We have been hearing for some time about the Synopsys HAPS-70 and how they have co-created the hardware and software architecture for FPGA-based prototyping with their customers. Now, we see details published by Synopsys on how they collaborated with Imagination on the design of the PowerVR Series6XT GPU.
The first thing to come to grips with is just what a beast the PowerVR Series6XT GPU is. With up to eight unified shader clusters and an array of diverse co-processor units, testing all the configurations and concurrent execution of IP blocks pre-silicon is a tall order. The danger, as designs get larger and larger, is making an error in partitioning the design onto a prototype. This hazard multiplies when customers put the PowerVR Series6XT GPU into their own designs with other IP around it.
Synopsys and Imagination worked together to tackle the partitioning of a basic two-shader cluster, some of the GPU logic, and test logic allowing synchronization of stimuli from DDR3 storage and a connection to a PC host. This spanned four Virtex-7 FPGAs on a HAPS-70 S48. The biggest part of the two-week, manual effort was iterating the partitioning to get the right combination of logic and I/O multiplexing. The result was a prototype running at 8 MHz, which allowed 7000 regression tests to be run successfully – all pre-silicon.
When attempting to scale up to the full Series6XT GPU design, it became evident that the test logic that swallowed 90% of an FPGA in the initial prototype was going to exceed 100% quickly. The logical choice would be repartitioning again, but issues with I/O multiplexing using the “manual” synthesis rules would cut the system performance to 2 MHz. This would make evaluation of the full-up GPU with live video output excruciatingly slow.
Automation came to the rescue. ProtoCompiler has the ability to synthesize code versus HAPS-aware constraints, including interconnect. The teams upped the FPGA count to six, dialed in constraints including keeping FPGA utilization to 80%, and selected a pin-muxing strategy. By using the abstraction flows feature to explore FPGA-to-FPGA interconnects quickly, typically in less than a minute, ProtoCompiler was able to pick the best possible multiplexing ratio. The result was a full-up live video analysis prototype in five, not six, FPGAs running at 7.3 MHz.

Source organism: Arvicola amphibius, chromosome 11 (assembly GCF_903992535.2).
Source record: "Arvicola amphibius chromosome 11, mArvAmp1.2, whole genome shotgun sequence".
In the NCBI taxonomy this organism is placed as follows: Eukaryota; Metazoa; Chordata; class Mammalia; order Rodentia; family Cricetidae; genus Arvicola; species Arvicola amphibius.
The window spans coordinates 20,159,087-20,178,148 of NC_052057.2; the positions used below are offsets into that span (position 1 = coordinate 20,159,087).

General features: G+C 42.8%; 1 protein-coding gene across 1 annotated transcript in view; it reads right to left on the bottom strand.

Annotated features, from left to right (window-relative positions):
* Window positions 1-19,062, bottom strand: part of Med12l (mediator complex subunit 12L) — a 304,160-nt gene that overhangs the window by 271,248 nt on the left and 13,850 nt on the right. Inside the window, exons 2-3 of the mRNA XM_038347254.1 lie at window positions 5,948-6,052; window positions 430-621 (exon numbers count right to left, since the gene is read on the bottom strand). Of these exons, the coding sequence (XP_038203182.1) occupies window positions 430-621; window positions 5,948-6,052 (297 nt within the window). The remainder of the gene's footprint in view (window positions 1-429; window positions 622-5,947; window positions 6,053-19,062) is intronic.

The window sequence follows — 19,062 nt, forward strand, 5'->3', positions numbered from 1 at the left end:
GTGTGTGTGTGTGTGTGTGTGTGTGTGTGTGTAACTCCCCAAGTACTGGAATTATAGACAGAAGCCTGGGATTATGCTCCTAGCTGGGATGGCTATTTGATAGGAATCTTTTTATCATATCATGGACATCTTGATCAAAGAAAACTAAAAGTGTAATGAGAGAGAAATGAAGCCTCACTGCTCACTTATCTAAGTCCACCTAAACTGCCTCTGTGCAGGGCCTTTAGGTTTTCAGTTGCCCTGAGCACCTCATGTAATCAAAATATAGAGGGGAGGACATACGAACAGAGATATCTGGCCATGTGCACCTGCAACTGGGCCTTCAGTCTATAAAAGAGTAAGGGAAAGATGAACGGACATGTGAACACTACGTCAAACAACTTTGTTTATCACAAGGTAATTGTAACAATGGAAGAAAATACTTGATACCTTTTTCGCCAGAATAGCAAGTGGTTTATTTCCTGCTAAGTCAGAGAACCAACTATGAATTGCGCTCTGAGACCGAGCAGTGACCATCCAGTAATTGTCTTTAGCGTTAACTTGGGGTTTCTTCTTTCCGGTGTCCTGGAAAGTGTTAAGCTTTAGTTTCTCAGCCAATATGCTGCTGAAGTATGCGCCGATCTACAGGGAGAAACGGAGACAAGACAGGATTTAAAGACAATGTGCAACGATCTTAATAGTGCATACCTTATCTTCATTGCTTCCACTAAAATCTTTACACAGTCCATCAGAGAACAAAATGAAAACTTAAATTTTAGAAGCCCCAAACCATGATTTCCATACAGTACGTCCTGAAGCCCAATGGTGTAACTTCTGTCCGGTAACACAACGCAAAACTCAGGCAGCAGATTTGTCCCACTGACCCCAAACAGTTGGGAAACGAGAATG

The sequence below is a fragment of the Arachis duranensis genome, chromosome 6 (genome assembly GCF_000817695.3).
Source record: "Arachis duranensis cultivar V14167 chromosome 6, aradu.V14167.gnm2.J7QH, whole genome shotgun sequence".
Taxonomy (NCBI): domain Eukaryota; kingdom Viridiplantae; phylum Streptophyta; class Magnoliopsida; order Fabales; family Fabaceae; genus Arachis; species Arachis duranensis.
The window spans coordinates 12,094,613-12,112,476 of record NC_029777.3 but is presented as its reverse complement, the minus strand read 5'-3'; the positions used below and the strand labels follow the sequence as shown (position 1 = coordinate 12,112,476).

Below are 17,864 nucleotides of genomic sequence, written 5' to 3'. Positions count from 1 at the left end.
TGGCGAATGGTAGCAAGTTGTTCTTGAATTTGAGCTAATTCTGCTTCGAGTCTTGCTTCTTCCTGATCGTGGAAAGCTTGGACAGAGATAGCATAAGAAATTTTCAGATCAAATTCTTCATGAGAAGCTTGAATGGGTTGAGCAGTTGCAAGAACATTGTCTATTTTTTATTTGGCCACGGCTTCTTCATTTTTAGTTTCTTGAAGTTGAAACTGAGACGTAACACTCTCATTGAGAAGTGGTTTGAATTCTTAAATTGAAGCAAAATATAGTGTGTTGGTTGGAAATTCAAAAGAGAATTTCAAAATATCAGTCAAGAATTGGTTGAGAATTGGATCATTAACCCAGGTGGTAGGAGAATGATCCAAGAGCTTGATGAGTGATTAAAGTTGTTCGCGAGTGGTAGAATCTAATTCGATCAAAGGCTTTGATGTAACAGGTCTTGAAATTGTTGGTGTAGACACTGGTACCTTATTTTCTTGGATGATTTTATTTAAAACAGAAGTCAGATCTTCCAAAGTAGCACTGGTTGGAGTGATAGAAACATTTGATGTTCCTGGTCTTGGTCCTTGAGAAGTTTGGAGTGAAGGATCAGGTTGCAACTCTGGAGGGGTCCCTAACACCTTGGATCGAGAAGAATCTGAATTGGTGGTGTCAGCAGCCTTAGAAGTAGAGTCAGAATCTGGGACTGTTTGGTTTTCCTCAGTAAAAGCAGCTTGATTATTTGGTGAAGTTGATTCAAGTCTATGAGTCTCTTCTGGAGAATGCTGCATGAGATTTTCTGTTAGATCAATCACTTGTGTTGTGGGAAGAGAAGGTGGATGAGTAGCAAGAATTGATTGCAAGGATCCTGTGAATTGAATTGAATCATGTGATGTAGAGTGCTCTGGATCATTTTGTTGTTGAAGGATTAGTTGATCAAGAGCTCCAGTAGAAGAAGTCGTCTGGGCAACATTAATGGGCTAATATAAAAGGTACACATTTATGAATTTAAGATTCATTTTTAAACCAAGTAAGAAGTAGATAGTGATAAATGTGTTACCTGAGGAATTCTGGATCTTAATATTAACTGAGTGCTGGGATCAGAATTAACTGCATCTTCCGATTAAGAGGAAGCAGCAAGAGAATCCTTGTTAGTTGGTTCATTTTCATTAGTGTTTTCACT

One more performance tweak would make the difference. With the partitioning set, the chance to optimize interconnects came into play. The HAPS-70 supports a high-speed time-domain multiplexing feature on all connectors. ProtoCompiler understands how to assign source synchronous clocks, split multi-source nets, and other details to use the HSTDM feature. After a day of exploration of an HSTDM scheme, full-up performance was 12 MHz.
This successful effort retains all of the benefits of FPGA-based prototyping. Executing design changes in RTL is quick and easy. A host connection and debug tools allow control and visibility into the design and the test environment, facilitating sophisticated tests such as video analysis via a compressor/decompressor and frame buffer. The power of a synthesis environment that has detailed knowledge of the prototyping platform also shows the potential.
Synopsys published these results via a presentation at the SNUG Japan sessions in September 2014, and a short article in 4Q2014 edition of Synopsys Insight (on page 7). The author, Andy Jolley of Synopsys who worked directly with the Imagination teams, is presenting a live webinar to discuss his findings on Feburary 4, 2015 – the event is now open for registration:
Whether you are looking to the use the PowerVR Series6XT GPU or just facing a design of similar complexity, the lessons learned from this development are worth a look.